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PLoS One. 2008 Feb 13;3(2):e1565. doi: 10.1371/journal.pone.0001565.

Reproducible, ultra high-throughput formation of multicellular organization from single cell suspension-derived human embryonic stem cell aggregates.

Author information

  • 1Institute of Biomaterials and Biomedical Engineering, University of Toronto, Toronto, Ontario, Canada.

Abstract

BACKGROUND:

Human embryonic stem cells (hESC) should enable novel insights into early human development and provide a renewable source of cells for regenerative medicine. However, because the three-dimensional hESC aggregates [embryoid bodies (hEB)] typically employed to reveal hESC developmental potential are heterogeneous and exhibit disorganized differentiation, progress in hESC technology development has been hindered.

METHODOLOGY/PRINCIPAL FINDINGS:

Using a centrifugal forced-aggregation strategy in combination with a novel centrifugal-extraction approach as a foundation, we demonstrated that hESC input composition and inductive environment could be manipulated to form large numbers of well-defined aggregates exhibiting multi-lineage differentiation and substantially improved self-organization from single-cell suspensions. These aggregates exhibited coordinated bi-domain structures including contiguous regions of extraembryonic endoderm- and epiblast-like tissue. A silicon wafer-based microfabrication technology was used to generate surfaces that permit the production of hundreds to thousands of hEB per cm(2).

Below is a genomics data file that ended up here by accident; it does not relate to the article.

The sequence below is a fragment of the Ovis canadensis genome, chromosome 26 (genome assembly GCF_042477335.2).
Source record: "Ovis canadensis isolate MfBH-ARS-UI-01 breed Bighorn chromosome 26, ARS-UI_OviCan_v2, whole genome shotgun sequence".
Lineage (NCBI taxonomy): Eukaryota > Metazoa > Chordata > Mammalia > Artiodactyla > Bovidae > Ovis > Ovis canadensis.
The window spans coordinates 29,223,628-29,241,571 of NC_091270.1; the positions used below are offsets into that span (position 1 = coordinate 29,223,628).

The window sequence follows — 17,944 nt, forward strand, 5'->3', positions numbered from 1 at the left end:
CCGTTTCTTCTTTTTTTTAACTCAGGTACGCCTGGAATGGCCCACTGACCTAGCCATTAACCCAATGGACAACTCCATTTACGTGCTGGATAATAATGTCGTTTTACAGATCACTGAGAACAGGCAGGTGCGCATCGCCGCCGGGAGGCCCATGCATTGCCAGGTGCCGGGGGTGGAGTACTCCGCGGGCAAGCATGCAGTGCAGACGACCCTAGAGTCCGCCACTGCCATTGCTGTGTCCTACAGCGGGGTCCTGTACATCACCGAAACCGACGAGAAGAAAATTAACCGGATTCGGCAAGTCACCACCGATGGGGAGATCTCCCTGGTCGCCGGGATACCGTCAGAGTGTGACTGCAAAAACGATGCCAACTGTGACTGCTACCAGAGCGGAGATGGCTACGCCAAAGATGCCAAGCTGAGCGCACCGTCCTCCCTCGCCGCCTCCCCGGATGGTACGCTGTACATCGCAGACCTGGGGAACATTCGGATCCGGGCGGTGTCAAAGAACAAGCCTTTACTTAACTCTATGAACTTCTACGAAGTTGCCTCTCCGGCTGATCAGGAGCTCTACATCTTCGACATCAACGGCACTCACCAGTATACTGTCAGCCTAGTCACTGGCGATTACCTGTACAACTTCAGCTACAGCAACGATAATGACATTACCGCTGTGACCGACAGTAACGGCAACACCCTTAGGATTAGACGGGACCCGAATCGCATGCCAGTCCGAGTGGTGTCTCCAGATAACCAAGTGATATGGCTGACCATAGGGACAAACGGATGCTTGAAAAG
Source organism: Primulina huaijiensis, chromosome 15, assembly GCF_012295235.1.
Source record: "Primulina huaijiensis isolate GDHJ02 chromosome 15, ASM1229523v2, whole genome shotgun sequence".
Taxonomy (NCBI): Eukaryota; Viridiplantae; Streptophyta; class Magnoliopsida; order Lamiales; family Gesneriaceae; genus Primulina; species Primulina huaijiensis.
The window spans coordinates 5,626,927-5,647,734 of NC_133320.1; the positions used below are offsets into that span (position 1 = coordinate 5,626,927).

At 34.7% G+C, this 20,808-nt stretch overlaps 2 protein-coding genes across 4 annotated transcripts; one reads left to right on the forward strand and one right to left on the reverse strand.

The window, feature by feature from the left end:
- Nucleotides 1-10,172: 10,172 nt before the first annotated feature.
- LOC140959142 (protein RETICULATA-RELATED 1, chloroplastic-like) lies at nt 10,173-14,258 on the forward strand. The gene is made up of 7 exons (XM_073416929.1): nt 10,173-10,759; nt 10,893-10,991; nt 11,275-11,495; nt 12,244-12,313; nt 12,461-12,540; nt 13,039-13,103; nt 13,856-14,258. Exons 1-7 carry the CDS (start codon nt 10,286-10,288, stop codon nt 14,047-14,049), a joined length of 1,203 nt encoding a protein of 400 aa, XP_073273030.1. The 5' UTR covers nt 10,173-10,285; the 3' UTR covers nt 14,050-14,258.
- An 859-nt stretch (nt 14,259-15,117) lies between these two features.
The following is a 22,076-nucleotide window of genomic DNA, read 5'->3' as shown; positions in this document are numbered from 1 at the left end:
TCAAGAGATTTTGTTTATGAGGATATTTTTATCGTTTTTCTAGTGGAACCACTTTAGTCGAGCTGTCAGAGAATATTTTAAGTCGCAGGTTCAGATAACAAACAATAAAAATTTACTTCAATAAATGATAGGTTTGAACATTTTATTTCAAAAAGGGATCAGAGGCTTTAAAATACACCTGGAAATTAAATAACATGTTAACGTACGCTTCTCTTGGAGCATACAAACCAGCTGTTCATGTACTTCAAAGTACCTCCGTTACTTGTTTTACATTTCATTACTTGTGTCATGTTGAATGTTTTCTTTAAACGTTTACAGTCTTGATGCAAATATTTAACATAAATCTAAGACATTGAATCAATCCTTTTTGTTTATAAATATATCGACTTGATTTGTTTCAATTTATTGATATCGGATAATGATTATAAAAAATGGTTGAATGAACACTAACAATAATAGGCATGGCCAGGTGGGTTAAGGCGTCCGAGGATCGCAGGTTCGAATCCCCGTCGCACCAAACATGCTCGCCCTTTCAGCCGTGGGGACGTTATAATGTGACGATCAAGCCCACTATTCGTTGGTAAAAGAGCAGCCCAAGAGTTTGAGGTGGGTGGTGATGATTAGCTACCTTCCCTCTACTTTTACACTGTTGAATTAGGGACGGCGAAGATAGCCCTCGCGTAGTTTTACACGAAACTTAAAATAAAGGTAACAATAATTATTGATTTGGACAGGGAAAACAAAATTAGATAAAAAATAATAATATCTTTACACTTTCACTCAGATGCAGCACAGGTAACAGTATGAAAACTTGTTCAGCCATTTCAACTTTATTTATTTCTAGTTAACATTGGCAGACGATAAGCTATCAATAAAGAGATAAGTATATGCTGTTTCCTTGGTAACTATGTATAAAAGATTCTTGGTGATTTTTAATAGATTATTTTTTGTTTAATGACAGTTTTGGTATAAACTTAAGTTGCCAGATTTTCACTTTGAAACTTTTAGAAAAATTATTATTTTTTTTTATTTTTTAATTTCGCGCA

CONCLUSIONS/SIGNIFICANCE:

The mechanisms of early human embryogenesis are poorly understood. We report an ultra high throughput (UHTP) approach for generating spatially and temporally synchronised hEB. Aggregates generated in this manner exhibited aspects of peri-implantation tissue-level morphogenesis. These results should advance fundamental studies into early human developmental processes, enable high-throughput screening strategies to identify conditions that specify hESC-derived cells and tissues, and accelerate the pre-clinical evaluation of hESC-derived cells.

PMID:
18270562
[PubMed - indexed for MEDLINE]
PMCID:
PMC2215775
Free PMC Article
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